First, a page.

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Issues and opportunities facing nonprofit healthcare.

The nonprofit sector is increasingly being recognized for its impact in our country. It is an amazing sector as reflected in the following statistics:

* 17 million employees

* Comprises 10 percent (9.8 percent) of the GDP

* Of the existing 1.8 million organizations, roughly 275,000 file tax returns (those who have income of $25,000 or more must file returns)

* Another 600,000 (with income of less than $25,000) do not file tax returns (excludes churches and religious organizations)

Within the long term care community, 5,600 facilities identify themselves as nonprofit organizations affiliated with the American Association of Homes and Services for the Aging (AAHSA). Those 5,600 nonprofits serve more than one million older people every day.

The entire nonprofit sector is resilient sector philanthropically. Even during the recent economic downturn, it has maintained low, single-digit growth, according to Giving USA, the annual study of U.S. philanthropy. Americans donated approximately $240 billion in 2003. Of this amount, approximately $21 billion went to organizations in the health subsector (which includes long term care facilities).

This represents an increase in giving to the health sector of 8.2 percent over 2002 (adjusted for inflation). These numbers are quite impressive, in light of the numerous pressures on the sector and the economy. Similar results are expected in the 2004 survey, to be released in the spring.

Research shows that the following are the four most important for consideration: (1) When the S & P 500 goes up 100 points, it results in approximately $1 billion in giving for philanthropic causes. (2) During economic downturns, individuals, corporations and foundations endeavor to maintain their current levels of giving, and therefore the previous year's giving is a good indicator of what to expect in the current year. (3) Growth in percentage of household income is the next most important factor as it reflects growth in discriminatory income within households. Individuals give away approximately 2 percent of their household income. (4)There is a huge debate underway regarding the impact of reducing tax rates on philanthropic contributions. The "supply side" argument says that with lower taxes, individuals have more money to contribute to charity. The opposing position is that with higher tax rates, the cost to make a contribution is less and therefore serves as an incentive.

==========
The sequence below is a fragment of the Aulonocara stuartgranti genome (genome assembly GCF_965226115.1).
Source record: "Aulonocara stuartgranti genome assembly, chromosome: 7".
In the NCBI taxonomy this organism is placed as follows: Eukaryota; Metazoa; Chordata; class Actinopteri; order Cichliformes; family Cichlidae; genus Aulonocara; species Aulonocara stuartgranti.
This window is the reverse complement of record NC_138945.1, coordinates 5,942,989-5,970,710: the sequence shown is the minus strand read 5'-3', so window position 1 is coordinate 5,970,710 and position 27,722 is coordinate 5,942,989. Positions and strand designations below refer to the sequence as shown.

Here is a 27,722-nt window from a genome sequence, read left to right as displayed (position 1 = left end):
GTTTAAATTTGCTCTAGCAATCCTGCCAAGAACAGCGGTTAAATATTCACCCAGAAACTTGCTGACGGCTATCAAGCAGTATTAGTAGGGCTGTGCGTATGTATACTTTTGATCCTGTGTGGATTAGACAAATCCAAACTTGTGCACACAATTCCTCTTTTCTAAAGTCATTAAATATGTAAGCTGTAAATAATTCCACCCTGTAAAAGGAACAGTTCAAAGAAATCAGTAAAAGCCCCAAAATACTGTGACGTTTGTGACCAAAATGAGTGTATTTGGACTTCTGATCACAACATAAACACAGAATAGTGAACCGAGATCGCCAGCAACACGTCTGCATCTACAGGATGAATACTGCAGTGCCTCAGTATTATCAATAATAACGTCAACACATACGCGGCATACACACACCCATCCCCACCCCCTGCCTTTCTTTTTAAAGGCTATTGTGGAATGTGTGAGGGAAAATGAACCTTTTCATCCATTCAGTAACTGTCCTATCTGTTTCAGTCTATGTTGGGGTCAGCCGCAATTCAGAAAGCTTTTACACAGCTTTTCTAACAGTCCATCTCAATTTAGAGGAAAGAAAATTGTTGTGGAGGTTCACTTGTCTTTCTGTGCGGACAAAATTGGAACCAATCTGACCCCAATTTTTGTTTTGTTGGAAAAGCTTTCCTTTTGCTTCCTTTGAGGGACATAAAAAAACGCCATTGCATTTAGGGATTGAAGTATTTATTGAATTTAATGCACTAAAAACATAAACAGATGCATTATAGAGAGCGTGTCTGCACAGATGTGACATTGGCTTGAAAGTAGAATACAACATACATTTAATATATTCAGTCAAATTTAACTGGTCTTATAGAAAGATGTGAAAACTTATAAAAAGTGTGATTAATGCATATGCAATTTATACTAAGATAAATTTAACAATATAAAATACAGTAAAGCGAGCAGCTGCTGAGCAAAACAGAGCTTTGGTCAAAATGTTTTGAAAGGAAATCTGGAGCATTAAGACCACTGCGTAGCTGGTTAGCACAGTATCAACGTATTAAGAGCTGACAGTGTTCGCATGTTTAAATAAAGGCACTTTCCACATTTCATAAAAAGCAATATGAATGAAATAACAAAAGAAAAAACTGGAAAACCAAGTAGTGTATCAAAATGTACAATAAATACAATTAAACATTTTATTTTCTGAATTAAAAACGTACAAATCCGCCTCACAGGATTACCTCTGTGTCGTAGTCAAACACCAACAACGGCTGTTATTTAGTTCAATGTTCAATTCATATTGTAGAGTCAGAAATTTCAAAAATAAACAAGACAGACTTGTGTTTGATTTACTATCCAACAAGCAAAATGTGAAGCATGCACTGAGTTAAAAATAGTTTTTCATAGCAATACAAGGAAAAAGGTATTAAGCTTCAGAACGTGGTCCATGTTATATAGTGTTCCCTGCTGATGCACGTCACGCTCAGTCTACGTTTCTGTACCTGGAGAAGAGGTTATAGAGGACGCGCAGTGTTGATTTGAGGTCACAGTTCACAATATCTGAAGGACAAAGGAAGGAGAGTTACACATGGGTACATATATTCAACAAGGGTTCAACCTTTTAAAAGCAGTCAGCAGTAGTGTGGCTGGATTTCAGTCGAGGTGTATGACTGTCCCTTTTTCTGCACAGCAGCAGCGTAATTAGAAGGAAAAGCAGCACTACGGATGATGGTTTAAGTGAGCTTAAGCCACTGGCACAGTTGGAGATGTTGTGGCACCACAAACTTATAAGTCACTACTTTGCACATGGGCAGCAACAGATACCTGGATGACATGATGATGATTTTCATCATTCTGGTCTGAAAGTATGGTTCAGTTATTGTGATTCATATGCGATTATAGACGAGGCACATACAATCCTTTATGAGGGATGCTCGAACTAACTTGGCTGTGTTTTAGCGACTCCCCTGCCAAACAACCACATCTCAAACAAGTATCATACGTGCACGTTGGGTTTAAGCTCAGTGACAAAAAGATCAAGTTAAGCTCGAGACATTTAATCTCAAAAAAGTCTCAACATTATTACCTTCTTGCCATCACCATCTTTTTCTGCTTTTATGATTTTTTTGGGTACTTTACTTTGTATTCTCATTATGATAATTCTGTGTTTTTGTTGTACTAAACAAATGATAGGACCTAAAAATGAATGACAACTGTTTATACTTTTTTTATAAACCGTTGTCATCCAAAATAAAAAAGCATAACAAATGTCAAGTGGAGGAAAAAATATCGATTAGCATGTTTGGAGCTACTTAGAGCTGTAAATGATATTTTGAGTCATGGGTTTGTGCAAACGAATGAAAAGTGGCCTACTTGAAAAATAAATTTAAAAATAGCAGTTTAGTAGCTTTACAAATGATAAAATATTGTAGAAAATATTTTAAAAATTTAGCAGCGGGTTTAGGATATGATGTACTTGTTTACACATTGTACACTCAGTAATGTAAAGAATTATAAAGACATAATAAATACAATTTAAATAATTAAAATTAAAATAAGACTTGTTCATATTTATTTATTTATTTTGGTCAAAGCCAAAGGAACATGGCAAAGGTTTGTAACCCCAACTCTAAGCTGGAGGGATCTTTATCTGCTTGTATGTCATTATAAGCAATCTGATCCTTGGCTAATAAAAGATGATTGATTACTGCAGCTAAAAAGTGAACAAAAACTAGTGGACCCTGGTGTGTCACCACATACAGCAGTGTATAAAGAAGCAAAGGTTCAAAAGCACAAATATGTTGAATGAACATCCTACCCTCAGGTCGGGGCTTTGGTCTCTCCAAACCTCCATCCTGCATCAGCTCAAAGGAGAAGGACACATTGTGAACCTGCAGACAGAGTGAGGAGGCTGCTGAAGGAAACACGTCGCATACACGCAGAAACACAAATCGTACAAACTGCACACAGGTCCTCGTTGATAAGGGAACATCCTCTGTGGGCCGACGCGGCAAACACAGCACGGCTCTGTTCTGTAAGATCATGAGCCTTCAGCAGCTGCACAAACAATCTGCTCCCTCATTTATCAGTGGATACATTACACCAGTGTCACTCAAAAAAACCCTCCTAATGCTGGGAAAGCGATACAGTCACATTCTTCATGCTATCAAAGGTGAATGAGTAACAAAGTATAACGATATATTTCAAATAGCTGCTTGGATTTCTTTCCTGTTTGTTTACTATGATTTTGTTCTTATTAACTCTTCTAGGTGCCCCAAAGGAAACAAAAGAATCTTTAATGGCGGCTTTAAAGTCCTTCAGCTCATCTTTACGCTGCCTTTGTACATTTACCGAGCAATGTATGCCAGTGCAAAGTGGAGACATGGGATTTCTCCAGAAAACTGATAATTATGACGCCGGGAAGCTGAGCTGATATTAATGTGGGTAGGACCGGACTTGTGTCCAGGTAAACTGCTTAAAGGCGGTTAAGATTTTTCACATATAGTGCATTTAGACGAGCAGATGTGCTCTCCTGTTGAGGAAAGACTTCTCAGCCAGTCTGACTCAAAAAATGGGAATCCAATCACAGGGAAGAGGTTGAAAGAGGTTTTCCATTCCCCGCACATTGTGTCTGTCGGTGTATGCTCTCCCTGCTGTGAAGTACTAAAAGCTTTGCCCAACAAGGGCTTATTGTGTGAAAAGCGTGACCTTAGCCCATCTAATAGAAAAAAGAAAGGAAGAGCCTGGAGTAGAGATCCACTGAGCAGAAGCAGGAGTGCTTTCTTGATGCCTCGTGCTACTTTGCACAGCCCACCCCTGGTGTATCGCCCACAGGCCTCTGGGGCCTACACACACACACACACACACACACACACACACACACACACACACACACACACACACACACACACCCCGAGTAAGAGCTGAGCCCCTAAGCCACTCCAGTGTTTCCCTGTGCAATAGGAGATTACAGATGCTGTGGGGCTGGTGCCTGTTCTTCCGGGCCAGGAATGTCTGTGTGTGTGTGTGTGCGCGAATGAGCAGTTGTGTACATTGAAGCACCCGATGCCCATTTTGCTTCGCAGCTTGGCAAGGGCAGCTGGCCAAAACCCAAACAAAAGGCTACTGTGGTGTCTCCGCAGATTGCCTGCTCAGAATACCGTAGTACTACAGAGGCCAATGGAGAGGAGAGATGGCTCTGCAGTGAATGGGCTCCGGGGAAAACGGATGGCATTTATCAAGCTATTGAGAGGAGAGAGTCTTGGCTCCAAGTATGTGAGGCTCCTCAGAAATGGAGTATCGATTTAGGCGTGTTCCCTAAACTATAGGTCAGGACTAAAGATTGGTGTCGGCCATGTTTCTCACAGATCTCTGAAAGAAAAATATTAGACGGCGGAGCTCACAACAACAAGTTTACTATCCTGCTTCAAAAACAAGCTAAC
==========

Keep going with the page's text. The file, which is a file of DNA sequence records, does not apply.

The critical question for the nonprofit sector is what great opportunities exist for leadership and influence as we shape the sector for the future. The following issues, or "challenges," seem to be the most prominent:

Fiscal Challenge--changes in the revenue structure of nonprofit organizations reflect the following key trends:

* Federal retrenchment--the growing federal deficit will continue to impact resources available to the nonprofit sector at the federal, state and local level.

* Changes in form of government support--the pressure to reflect outcome-based performance in seeking or realizing government support will increase.

* Modest giving growth--philanthropic support will not grow sufficiently to meet the expanding need. Nonprofits will be forced to find alternative revenue streams, continuing to blur the lines among the nonprofit, for-profit, and governmental sectors.

Competitive challenge--A basic tension exists between for-profit and nonprofit organizations resulting in an increasing dilemma as nonprofits strive to be competitive. Nonprofits will have difficulty in accessing capital for growth. The pressure to grow through debt will ultimately be very detrimental to the sector.

Legitimacy or trustworthiness challenge--Over time, public trust in the nonprofit sector has diminished. The percentage of individuals who are highly confident in the ability of nonprofits to fulfill mission and maintain public trust is continually decreasing:

The growth of the nonprofit and healthcare sectors is bringing about a continually increasing challenge to develop diverse revenue streams to meet financial needs. Philanthropy can be the marginal difference.

Jimmie R. Alford, CFRE, is founder and chair of The Alford Group Inc., Evanston, Ill., a national consulting firm to the nonprofit sector He may be reached at or (800) 291-8913 ext. 141, or go to
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Title Annotation:PHILANTHROPHY
Author:Alford, Jimmie R.
Publication:Contemporary Long Term Care
Date:Feb 1, 2005
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